June 29, 2023

Carbon removal in the 2040 targets: the key to getting them right

Carbon Gap’s response to the 2040 climate target consultation

Key Takeaways

Key takeaways

  • The 2040 climate target is the key milestone on the path towards climate neutrality. In this context, carbon removal (CDR) is starting to be recognised as crucial to achieving this target by 2050 but more still needs to be done.
  • The EU should aim to achieve 95% net emission reductions by 2040 through a robust and sound combination of emission reductions and carbon removals. To this end, financial and political support must be given to a wide range of CDR options, and carbon removal should be mainstreamed across all relevant EU policies.
Reaching the EU 2040 targets requires carbon removal

The EU Climate Law requires the European Commission to propose a 2040 climate target by the first half of 2024. In a recent public consultation, the Commission started gathering input from climate and sectoral experts, NGOs and the public to inform its decision process before presenting a concrete proposal. Carbon Gap calls upon the EU to support carbon removal in the 2040 targets. 

The 2040 climate targets will be a crucial milestone on the road to climate neutrality to ensure that the EU is on track to achieving this 2050 goal.

Next to rapid and large-scale greenhouse gas reductions needed to meet this goal, carbon removals (CDR) will play a key role in climate change mitigation, and will need to be scaled up significantly and sustainably already this decade to ensure that sufficient removals are deployed in 2040, 2050, and beyond.

While awareness of the need for CDR is slowly increasing, more needs to be done to ensure that the EU is firmly on track to climate neutrality.

As it develops the next climate framework, the European Commission must not lose sight of the crucial role of carbon removal and ensure that it is integrated seamlessly in EU policies. Specifically, we urge the Commission to: 

1. Aim to achieve 95% net greenhouse gases (GHG) emission reductions by promoting a combination of emission reductions and carbon removals in the 2040 targets.

Given the need to drastically reduce GHG emissions and sufficiently scale up CDR, we advocate for the EU to set an explicit 2040 net emission reduction target of 95% compared to 1990, as advised by the European Scientific Advisory Board on Climate Change.  

Underpinning this overall target, the EU should set separate twin targets for emission reductions and carbon removals, to ensure that efforts to reduce GHG emissions and scale up carbon removals are carried out in parallel and to avoid under or overreliance on carbon removal.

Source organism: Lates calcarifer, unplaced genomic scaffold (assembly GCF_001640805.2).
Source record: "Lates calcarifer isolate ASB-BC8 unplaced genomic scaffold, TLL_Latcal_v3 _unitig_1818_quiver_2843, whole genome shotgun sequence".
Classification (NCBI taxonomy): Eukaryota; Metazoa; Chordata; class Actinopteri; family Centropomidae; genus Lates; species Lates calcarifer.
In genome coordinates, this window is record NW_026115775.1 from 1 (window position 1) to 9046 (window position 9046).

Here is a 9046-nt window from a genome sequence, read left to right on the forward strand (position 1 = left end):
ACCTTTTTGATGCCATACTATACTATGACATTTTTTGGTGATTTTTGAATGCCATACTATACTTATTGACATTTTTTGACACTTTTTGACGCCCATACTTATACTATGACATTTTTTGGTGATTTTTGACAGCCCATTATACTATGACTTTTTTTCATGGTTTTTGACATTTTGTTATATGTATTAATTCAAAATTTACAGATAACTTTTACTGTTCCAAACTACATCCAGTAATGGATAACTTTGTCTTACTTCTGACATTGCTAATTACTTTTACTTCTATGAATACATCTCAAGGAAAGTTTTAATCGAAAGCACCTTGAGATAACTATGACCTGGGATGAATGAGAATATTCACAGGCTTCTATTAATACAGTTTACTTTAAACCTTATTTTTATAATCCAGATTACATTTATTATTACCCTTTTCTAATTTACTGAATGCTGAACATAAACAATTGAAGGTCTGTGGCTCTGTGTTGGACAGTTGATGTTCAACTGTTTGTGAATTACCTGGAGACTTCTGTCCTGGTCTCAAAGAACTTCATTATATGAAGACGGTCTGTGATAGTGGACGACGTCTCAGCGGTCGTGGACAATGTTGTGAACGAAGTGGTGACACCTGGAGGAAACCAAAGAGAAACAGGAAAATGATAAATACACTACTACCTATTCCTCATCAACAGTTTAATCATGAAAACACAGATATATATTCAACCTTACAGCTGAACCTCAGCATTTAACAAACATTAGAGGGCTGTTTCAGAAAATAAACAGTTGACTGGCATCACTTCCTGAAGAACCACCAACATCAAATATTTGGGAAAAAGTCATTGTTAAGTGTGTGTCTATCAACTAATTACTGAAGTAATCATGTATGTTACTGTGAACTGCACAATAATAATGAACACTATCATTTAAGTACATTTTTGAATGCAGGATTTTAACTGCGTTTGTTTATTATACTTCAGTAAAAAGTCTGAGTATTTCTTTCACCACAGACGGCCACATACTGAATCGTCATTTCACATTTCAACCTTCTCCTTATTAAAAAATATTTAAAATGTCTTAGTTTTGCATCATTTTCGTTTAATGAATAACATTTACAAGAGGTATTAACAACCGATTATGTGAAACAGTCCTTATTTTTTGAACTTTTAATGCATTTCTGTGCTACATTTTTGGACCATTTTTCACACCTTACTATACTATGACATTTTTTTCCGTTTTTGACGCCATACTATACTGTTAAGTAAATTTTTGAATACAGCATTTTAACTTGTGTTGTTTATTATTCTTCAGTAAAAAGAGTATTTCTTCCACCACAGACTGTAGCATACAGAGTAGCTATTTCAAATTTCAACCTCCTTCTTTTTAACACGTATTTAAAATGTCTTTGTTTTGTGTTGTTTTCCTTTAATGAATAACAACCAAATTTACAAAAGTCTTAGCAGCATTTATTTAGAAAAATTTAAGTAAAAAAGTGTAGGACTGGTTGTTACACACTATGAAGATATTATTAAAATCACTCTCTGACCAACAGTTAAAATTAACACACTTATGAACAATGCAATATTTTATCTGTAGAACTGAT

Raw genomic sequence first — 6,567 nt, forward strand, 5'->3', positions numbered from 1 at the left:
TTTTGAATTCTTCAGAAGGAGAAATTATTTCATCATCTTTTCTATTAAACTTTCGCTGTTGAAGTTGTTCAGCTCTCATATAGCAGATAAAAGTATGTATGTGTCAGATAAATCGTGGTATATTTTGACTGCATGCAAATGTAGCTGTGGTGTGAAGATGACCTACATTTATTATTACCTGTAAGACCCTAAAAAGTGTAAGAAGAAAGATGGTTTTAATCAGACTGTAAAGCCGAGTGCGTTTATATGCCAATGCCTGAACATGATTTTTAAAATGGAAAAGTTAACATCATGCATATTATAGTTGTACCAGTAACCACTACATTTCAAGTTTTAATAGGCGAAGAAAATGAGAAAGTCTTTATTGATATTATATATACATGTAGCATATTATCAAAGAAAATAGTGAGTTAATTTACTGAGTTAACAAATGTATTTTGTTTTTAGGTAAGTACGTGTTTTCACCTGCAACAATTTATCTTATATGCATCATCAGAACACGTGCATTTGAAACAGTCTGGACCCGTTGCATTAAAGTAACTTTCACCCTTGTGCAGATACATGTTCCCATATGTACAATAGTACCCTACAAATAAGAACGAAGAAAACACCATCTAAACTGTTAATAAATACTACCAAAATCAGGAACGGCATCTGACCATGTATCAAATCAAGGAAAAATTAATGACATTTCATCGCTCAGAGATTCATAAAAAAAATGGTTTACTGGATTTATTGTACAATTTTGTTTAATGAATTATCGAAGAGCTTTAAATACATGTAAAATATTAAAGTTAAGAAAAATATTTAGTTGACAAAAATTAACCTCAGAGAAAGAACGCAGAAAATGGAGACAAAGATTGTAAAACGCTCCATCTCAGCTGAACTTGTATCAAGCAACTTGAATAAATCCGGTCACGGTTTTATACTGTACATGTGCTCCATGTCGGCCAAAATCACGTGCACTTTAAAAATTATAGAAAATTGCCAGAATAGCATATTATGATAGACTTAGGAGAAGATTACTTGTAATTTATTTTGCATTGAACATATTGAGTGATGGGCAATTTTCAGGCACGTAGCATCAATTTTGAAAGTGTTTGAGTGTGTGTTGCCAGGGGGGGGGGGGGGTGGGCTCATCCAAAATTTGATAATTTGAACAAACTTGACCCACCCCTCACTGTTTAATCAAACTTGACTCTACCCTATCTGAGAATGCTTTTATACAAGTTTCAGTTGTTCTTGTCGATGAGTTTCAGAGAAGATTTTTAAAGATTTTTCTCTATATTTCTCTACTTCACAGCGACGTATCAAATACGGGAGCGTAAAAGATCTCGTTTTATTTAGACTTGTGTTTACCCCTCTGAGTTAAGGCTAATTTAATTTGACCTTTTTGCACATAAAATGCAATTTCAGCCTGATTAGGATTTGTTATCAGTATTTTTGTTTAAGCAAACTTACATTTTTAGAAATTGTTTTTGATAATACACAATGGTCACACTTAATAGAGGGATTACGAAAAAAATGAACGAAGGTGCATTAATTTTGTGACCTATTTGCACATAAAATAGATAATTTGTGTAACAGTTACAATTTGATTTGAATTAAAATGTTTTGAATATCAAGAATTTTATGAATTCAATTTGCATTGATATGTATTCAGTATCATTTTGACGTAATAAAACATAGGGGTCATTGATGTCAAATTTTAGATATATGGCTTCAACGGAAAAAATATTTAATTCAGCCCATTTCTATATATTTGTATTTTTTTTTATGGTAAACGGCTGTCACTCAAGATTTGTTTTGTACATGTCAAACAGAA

The carbon removal target must be furthermore divided into two sub-targets, one for higher-durability carbon removal and another for lower-durability carbon removal in the land sector and wider biosphere. Specific sub-targets based on CO2 storage characteristics will enable the EU to realistically quantify CDR’s contribution to the 2040 and 2050 climate targets and reach “durable net zero”.

Illustrative pathway towards significantly reducing net emissions and reaching net zero in 2050, highlighting the roles of biogenic as well as geologic GHG sources and sinks (adapted from original source)


2. Mainstream carbon removal in the 2040 targets and across all relevant EU policies and secure financial and political support for a wide range of options.

Given the urgent need to roll out and scale up CDR, we call on the European Commission to systematically include climate generally, and carbon removals specifically, in existing and future relevant policies. This approach will help reduce conflicts among policy files and over resources, highlight potential synergies between climate and other objectives, and allow for a more holistic approach to EU climate action.  

Climate targets also require sufficient political and financial support to be meaningful and achievable. Therefore, the responsibility falls onto the European Union and its member states to take substantial political action to meet their targets. This includes supporting a wide range of CDR options to promote the most climate-positive and sustainable methods as well as modelling the projected overall cost of achieving the 2040 targets and providing an estimate of the financial resources needed to reach them.


3. Ensure a just and inclusive attainment of the 2040 targets.

All 2040 targets and the pathways to reaching them depend on, and should therefore ensure, a just and inclusive transition to climate neutrality. Costs and benefits of the transition need to be shared fairly in a way that enables EU citizens to thrive and are better off in 2040 than in today’s fossil fuel-dominated economy. Distributive justice, inclusivity and intersectionality must be the core tenet of the green transition.

Get engaged

The next months will be crucial to provide further input on the 2040 climate targets. Carbon Gap is fully committed to engaging in further discussions and calls on the European Commission to clearly define and support carbon removals as a necessary and complementary tool to the rapid and large-scale emission reductions for the EU’s 2040 and 2050 climate targets. When further defining the role of carbon removals within EU climate action over the coming decades, it will be crucial to enshrine political, legal, economic, social, and environmental factors in CDR sustainability guidelines, to guarantee the responsible deployment of a portfolio of carbon removals in Europe. 

By Verena Hofbauer, Researcher and Agnese Ruggiero, Associate Policy Director